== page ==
hms iron duke

hms iron duke

Monday, 22 February 2016

Britain lost an Empire, but never found a Union

“Great Britain has lost an Empire and has not yet found a role”
Former US Secretary of State Dean G. Acheson,
West Point, 5 December 1962

Alphen, Netherlands. 22 February. Dean Acheson’s famous quote about a Britain strategically adrift seems particularly apposite on this wet, grey Dutch February morning. With the weekend decisions of the heavy-hitting Justice Secretary Michael Gove and London Mayor Boris Johnson to join the swelling ranks of the Brexiteers there is now a very real chance that David Cameron’s EU gamble will fail spectacularly on 23 June. If Britain does vote to leave the EU it will not simply be withdrawal from an institution to which it acceded in 1973. It will be the first time Britain has ever withdrawn from an international institution, and the first time its political and bureaucratic elite have had to THINK for Britain as a strategically-independent power since 1815.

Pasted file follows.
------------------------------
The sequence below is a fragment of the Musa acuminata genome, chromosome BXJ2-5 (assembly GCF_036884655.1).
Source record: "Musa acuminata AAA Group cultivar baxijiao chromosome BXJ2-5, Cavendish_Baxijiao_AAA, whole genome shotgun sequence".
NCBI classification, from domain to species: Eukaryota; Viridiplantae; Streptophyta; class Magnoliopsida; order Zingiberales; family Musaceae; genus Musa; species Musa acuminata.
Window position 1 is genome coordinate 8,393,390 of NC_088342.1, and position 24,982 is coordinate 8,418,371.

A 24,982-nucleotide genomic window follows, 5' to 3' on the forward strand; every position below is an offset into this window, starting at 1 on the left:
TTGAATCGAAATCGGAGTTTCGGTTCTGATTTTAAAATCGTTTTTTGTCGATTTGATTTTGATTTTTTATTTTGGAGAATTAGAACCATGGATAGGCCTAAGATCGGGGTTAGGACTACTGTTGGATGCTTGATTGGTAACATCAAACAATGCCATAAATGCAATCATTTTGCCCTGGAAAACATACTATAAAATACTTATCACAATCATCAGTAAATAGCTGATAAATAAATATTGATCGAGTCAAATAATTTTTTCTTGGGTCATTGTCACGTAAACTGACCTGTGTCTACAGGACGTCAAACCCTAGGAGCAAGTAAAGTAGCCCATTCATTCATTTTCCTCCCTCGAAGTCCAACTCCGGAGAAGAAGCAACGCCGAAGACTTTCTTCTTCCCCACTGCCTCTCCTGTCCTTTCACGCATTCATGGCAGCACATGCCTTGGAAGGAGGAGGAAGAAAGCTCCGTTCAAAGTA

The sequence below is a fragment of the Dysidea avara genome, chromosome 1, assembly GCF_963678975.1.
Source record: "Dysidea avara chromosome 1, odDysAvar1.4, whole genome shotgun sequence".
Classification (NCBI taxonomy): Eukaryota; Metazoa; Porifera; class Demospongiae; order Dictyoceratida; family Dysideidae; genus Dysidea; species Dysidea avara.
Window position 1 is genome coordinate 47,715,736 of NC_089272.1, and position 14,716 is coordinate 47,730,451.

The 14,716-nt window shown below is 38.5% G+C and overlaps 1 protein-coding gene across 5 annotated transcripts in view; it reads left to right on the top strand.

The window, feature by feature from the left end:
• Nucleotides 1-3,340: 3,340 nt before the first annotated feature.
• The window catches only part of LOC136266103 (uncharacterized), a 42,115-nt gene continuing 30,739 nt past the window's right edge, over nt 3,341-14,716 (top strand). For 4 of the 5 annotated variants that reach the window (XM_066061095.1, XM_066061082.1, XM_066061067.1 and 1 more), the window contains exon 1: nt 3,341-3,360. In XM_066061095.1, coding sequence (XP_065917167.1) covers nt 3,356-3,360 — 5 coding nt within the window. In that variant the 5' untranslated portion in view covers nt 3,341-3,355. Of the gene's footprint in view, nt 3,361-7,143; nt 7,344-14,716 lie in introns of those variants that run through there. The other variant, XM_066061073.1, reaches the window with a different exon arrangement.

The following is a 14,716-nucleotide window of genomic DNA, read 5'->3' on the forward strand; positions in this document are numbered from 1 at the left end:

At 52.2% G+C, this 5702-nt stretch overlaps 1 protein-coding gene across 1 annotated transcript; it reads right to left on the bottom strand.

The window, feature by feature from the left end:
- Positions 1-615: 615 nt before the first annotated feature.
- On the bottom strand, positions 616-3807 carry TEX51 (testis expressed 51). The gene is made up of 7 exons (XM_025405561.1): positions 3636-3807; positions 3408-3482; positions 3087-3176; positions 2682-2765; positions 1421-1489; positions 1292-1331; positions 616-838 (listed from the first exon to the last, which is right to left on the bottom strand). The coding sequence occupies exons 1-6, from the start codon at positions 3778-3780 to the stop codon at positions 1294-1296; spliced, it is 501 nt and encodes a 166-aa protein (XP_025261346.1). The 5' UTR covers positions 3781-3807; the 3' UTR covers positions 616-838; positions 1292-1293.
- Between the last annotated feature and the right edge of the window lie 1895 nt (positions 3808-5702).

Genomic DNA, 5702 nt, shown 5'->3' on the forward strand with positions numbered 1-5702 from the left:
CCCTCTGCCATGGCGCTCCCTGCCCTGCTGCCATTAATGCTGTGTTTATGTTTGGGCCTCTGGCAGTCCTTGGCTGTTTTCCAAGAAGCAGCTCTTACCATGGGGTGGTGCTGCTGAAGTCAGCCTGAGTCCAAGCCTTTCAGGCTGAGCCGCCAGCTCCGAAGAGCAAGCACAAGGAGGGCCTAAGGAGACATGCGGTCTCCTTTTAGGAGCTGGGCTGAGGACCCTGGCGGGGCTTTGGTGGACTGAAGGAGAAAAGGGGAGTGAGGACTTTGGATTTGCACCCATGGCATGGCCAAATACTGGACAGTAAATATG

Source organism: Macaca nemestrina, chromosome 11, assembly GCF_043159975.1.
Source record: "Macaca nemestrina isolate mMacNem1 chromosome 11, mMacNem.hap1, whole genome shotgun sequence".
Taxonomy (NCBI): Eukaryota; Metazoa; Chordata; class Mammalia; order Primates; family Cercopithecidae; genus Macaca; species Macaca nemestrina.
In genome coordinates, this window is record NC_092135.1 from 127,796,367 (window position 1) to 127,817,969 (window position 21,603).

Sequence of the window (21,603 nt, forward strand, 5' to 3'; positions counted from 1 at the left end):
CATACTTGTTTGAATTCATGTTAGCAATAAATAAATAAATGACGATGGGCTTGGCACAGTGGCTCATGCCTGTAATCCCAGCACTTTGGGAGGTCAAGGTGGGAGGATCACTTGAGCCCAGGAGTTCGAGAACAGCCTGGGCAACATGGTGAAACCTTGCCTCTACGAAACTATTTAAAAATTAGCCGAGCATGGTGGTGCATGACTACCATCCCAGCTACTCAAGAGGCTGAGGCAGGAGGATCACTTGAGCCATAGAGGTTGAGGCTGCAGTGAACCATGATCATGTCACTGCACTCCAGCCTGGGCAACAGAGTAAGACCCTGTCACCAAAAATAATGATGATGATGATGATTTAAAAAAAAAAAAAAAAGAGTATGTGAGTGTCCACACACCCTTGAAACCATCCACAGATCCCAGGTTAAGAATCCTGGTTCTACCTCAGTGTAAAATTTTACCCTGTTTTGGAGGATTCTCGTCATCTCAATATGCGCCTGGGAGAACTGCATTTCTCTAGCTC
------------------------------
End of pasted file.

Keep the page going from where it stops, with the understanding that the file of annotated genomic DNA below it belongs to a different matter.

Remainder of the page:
Hold on a minute, professor, I hear you say. 1815? Really? Yes, really. My point is this; for much of the nineteenth century Britain was simply too powerful to have to think strategically. It kept an eye on matters European, and after the 1815 Congress of Vienna occasionally got ‘involved’ to maintain the power balance in Europe. Most notably, and not without irony, during the 1853-1856 Crimean War when Russia was (again) being uppity. However, for the most part Britain withdrew into splendid isolation and got on with ‘managing’ its enormous empire.